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The Archival Record

The written records of the colonial and early American Communities of the Midwest are more numerous and wide-ranging than one might realize. In the Illinois Country, that record began in the 1670s with the correspondence of priests and traders. By the early 1700s, a variety of legal, governmental, and church records were being created in the new French colony. Today, those records are much more dispersed than those of post-Statehood eras. The limits of the colony itself extended across many of the territorial and state lines that were created later during the American period. Various 17th and 18th century records were moved around the region with changes in the seats of colonial and American government. For this reason, historical research still relies on the piecing-together of records widely scattered across county courthouses, libraries, and archives in Illinois, Wisconsin, Louisiana, Canada, and France . 

The Kaskaskia Manuscripts


The “Kaskaskia Manuscripts” collection is a group of over 6,000 original documents dating from 1708 to 1816. Consisting primarily of French notarial records made here in the Illinois colony, the collection includes marriage contracts, wills, inventories, deeds, depositions, partnerships, labor contracts, leases, and other transactions. The majority have not been translated or published. Together they form an extraordinarily vivid chronicle of life in eighteenth-century Illinois.

The Illinois-Miami Dictionaries


Very shortly after the first contact between the Illinois and the French, a concerted effort to not only learn but interpret and record the indigenous language was made by several French Jesuit priests. The dictionaries they created are a priceless record of the language spoken by the Illinois and Miami nations at the time of contact with European. Today, these dictionaries are used to revitalize the use of the ancient language.

Peoria and Pimiteoui


Where the Illinois River widens into two connected lakes now known as Peoria Lake, the place first known to the Illinois and French as Pimitéoui has deep roots in the Indigenous and French Colonial communities of the Illinois Country. During the height of the Illinois Colony, Peoria was home to the Illinois tribe of the same name, was an important fur trading locale, and was also considered the gateway to Canada by the settlements in southern Illinois.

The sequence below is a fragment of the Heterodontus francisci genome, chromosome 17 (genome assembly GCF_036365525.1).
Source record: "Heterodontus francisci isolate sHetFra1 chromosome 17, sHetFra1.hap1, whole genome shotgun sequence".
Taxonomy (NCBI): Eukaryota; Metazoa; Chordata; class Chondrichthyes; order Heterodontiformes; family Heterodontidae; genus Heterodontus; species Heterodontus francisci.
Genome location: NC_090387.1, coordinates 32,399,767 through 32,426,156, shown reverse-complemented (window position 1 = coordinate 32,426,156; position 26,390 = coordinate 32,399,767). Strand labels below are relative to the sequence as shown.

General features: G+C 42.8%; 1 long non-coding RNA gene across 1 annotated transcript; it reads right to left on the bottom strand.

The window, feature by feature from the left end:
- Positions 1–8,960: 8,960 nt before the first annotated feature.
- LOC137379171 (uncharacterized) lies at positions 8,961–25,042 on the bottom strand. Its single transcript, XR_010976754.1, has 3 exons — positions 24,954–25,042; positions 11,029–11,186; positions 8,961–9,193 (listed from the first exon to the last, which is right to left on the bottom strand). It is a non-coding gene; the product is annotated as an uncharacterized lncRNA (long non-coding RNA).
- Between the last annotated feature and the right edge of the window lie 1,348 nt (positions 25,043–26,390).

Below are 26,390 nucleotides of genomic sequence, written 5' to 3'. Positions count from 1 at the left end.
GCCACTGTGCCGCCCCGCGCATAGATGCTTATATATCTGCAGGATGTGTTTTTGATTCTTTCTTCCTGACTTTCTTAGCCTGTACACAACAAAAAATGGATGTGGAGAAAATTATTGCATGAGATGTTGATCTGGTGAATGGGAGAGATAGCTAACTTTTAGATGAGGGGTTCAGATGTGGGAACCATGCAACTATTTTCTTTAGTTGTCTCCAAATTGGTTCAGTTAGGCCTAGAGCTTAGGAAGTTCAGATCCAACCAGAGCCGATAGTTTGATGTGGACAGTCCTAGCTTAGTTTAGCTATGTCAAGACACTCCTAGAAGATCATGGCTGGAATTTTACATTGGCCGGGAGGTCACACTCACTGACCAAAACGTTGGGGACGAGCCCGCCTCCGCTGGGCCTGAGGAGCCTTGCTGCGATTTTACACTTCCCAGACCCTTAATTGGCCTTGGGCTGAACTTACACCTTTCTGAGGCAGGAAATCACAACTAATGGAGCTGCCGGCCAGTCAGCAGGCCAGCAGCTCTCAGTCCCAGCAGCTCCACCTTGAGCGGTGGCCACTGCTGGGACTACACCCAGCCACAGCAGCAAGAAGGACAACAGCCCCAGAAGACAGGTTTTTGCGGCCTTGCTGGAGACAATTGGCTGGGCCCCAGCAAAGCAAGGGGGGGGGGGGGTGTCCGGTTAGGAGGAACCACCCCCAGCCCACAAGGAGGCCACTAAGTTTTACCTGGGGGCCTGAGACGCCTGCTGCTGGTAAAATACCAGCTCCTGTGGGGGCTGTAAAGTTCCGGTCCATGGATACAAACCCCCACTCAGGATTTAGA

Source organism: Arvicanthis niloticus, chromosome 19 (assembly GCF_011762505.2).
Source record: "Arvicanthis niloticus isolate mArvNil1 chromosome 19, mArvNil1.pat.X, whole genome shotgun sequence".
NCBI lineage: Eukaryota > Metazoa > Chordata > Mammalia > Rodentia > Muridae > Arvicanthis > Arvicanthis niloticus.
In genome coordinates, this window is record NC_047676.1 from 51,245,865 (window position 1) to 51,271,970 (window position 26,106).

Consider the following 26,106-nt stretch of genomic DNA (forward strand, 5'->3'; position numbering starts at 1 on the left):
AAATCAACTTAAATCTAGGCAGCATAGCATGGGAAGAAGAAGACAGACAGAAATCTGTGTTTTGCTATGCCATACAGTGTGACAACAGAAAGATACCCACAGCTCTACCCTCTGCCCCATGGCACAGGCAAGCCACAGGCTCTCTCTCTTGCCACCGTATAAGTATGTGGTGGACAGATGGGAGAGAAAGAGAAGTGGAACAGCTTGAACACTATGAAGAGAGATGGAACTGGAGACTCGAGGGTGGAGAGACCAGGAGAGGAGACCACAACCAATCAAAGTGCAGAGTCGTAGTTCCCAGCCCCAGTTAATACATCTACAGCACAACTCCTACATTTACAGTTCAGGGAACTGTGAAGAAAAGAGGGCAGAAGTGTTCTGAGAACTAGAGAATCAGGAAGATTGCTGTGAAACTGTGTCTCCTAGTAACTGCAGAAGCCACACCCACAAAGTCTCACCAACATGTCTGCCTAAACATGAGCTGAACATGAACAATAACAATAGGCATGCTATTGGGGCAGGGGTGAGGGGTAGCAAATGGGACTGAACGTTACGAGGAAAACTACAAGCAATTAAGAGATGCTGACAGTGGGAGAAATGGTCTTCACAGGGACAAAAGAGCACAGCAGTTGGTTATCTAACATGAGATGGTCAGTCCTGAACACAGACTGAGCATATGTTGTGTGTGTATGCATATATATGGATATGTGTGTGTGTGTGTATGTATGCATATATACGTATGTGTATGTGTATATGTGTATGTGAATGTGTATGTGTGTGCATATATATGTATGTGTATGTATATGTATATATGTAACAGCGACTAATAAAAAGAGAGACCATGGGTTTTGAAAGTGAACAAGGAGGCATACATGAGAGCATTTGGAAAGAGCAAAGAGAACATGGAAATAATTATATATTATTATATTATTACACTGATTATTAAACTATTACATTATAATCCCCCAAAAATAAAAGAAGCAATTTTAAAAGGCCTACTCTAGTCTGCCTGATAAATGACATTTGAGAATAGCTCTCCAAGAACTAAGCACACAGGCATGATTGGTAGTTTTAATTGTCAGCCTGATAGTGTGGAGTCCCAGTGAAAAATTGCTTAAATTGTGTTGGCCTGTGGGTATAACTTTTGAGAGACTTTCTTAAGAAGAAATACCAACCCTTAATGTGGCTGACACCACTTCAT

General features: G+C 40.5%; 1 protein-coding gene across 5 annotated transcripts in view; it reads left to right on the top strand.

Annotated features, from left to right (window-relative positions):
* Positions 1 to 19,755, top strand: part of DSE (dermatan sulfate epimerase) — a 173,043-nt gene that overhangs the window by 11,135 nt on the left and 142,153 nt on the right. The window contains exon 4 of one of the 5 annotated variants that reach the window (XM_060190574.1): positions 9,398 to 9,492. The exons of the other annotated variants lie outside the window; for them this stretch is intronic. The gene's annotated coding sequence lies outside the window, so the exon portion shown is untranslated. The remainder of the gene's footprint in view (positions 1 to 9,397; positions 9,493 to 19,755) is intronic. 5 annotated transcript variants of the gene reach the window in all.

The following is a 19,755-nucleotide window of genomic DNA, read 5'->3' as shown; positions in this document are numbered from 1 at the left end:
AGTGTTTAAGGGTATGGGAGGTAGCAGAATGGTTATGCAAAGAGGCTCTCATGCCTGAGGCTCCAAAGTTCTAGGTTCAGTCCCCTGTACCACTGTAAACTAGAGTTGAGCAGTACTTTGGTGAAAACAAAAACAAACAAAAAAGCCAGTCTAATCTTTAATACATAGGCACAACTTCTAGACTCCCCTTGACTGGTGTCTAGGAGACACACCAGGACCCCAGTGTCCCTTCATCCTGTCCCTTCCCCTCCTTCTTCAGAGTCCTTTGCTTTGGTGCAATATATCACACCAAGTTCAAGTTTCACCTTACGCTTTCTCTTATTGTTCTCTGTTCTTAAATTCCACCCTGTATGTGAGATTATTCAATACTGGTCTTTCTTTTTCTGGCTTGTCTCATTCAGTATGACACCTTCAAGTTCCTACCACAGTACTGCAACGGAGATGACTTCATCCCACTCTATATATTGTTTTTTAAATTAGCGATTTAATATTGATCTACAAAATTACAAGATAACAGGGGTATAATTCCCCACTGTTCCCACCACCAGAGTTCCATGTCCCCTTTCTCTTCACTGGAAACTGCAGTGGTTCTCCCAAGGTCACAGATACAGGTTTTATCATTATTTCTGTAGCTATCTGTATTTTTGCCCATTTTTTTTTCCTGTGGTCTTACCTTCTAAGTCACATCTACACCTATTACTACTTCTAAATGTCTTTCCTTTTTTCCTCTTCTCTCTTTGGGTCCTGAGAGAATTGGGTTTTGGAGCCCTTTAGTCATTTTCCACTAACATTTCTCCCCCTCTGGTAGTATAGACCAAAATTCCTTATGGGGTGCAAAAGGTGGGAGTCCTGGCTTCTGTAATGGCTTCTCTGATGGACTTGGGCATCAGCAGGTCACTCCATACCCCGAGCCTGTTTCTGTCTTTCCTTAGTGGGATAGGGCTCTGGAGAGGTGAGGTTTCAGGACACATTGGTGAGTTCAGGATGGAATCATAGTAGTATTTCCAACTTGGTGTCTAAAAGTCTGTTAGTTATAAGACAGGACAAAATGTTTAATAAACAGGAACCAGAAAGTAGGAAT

Mapping the Tribes of the Illinois

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The Illinois Nation was divided into several tribes when they were first met by French explorers during the 1670s. French maps of the region, dating as early as 1650, help us reconstruct the Tribal landscape as it was at the end of the seventeenth century.





The Inhabitants of the Sangamo Frontier


The "Sangamo Country", a 1500-square-mile region centered on the Sangamon River in central Illinois, was an important Euro-American frontier settlement during the early 19th century. On June 5, 1821, the Sangamon County Commissioners ordered a county tax to be made for the “purposed of defraying the necessary expenses of the county.” As a result, the assessor compiled a list of residents of the county who owned such property.  This list, containing over 380 names, represents the earliest known list of American settlers living in central Illinois.

Mission and Parish Records 


The earliest church records in Illinois date to the 1690s, and are affiliated with the Jesuit Mission to the Peoria Tribe. The first Parish in Illinois was created in 1719 at Kaskaskia. A compendium of some of the earliest church records in the colony was made by historian Edward Mason in the 1870s, and provides important vital records from the Mission and early Parish eras.

Cahokia Records


Early records associated with the French mission and village at Cahokia are fewer than those affiliated with the colonial communities of Kaskaskia and Chartres. Some information is contained in the Kaskaskia Manuscripts. Important supplements to this are the 1790-1813 records transcribed and indexed by Raymond Hammes. Never published, these transcriptions are available for study here.

Le Rocher or "Starved Rock"

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This impressive limestone cliff on the Upper Illinois River was the first real center of operations for the French traders and explorers who came to the Illinois Country during the late 1600s. And greeting them here were the Kaskaskia and Peoria Tribes of the Illinois, who had lived in and utilized the region since the 1630s.

The Jesuit Relations


“Relations” or reports by the Jesuit missionaries working in North America during the seventeenth and eighteenth centuries were initially intended to update their superiors as to the progress in the conversion of various Indigenous North American tribes. They were also published and read by the general public back in France. Today, they contain some of the earliest and richest accounts of the Illinois Country. 

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